The Social Media Killer – Chapter 25: Take Me Home, Atlanta Roads

Chief Baranowsky, who escorted me from Mayor Epstein’s office back home, follows behind me as we make our way up the stairs.

If he’s expecting a goodbye kiss, he’s not getting one.

“Harding,” he says. “We received a report from a nice lady who heard terrible disturbances in your home the other night. We found traces of blood on your carpet and your apartment is completely destroyed. Why did you fail to report this?”

I wonder if that “nice lady” was my dear sister Marge…

“Is that a crime, sir? It was my house that was invaded. I didn’t feel it warranted a police report.”

I walk up to my apartment door, the knob currently bent in a strange direction. That means the lock probably doesn’t work. I wonder what my apartment looks like now? Probably not in the pristine condition I left it in…

Chief Baranowsky looks at the other officers down at ground level and then back to me. “Even so, you’re a special case. Ignoring us is irresponsible and unbecoming. We know you were involved in the chase near Piedmont Park earlier today, and we could book you on assault of an officer just like that.” He makes the gesture for handcuffing someone.

“Gotta love police officers violating civilians’ rights.”

“Watch your tongue. What I was going to say was, even if I feel this way, Coop Yates has vouched for you, and we aren’t going to take any action. Just please, cooperate with us when you can. We aren’t the villains here. Even Mayor Epstein means well.”

He’s a crony capitalist with a bunch of regrets, but I don’t know if that counts as meaning well. He did ask me to save the city from the Social Media Killer but it almost seems like he cares more about his own legacy than anything else.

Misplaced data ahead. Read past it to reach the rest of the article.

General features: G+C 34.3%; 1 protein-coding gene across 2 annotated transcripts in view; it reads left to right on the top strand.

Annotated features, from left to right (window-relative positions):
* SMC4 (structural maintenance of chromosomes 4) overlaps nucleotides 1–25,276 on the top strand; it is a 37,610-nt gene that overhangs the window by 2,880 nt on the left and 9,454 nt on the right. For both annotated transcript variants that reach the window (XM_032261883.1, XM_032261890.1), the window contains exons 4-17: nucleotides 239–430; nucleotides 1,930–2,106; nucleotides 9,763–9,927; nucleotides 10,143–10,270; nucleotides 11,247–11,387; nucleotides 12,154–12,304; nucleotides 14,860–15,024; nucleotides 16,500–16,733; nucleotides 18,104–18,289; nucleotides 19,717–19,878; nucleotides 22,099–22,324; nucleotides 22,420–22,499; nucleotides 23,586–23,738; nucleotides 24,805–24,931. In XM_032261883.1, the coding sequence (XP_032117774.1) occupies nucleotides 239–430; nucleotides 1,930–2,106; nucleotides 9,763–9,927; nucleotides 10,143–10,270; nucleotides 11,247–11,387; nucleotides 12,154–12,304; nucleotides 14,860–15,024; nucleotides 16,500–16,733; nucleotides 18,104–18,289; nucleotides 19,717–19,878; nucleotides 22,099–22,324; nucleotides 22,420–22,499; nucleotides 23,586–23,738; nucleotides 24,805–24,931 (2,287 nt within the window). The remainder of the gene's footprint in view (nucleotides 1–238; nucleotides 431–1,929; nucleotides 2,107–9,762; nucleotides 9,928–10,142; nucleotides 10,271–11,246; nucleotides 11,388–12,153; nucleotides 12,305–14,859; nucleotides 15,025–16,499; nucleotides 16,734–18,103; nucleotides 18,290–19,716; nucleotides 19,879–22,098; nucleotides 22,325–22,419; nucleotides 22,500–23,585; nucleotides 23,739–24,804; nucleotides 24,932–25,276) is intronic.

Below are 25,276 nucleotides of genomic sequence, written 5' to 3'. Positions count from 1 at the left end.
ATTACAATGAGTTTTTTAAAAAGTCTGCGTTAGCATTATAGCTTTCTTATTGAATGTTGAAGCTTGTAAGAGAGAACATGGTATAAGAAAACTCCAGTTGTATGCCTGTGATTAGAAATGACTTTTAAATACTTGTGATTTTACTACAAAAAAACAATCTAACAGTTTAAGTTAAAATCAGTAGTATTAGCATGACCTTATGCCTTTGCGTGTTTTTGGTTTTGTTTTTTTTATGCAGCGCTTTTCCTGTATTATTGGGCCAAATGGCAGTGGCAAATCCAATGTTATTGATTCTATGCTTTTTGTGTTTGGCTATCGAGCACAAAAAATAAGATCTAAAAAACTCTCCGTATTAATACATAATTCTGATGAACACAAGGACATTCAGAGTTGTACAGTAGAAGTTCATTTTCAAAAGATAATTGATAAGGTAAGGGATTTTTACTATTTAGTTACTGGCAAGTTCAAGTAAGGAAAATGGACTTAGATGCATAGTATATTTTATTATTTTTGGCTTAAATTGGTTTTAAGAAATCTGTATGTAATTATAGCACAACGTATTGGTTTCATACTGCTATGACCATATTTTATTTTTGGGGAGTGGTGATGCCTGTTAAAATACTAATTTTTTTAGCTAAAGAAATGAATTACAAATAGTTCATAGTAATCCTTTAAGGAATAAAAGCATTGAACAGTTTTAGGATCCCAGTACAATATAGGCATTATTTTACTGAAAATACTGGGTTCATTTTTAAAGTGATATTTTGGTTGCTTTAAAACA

Coop Yates, though? Different story altogether. He’s not technically a police officer, but he’s still influential in the city and his help when I first encountered R8PR is  the only reason I’m alive today. I’m honored that he still cares about me.

“I’ll keep that in mind, sir,” I say. “As long as you can assure me the Burrow family is safe.”

“Mayor Epstein isn’t involved with their protection, but neither are you. So you gotta stop worrying about it.”

“Can I enter my place?” Hopefully their search didn’t mess everything up even more. If I find a bunch of yellow tape and a body outline in there, I’ll be really angry.

“Goodbye, Harding. Please keep us in mind.” The police officers depart, and I enter my apartment. Fortunately, it’s just like I left it. Unfortunately, I left it in a state of complete disrepair.

On instinct, I begin trying to sweep up some of the broken glass from in front of the TV and dumping it into the correct recycling bin. It’s proving to be quite difficult when one of my arms is currently immobilized by a cast.

I’ve heard broken glass is one of the most useless items to recycle, but Atlanta’s goal is to reduce ninety-nine percent of garbage waste, so they don’t leave anything to chance anymore. I feel bad for all those worker robots that have to sort everything, though. Those recycling plants are sure going to get busy after I send them half the contents of my apartment.

Is there anything here that’s salvageable? My fridge is fine, but it got unplugged and now everything inside of it has spoiled. Disgusting.

I start to go into my bedroom to see if everything is alright there. It’s an extremely small bedroom, and if it didn’t have a sliding door separating it from the living room you couldn’t even say that it was a room, but I–

Jones is standing in front of my bed, brandishing her knives upside-down.

I don’t have time to think.

I charge at her, swinging my free fist towards her and she dodges.

She punches me in the gut. I fall to the ground. Fortunately, she doesn’t pursue a further attack.

After catching my breath, I ask, “What the hell are you doing here?”

In a dramatic gesture, Jones drops her knives to the floor where, of course, they stick straight into my carpet. Geez.

“I want a truce,” she says.

 

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5 comments

  1. I’ve made it to Chapter 25 without leaving a comment, but keep meaning to. Good stuff! Original, snappy and fun. You make a good case for reviving the 19th-century art of serialized storytelling.

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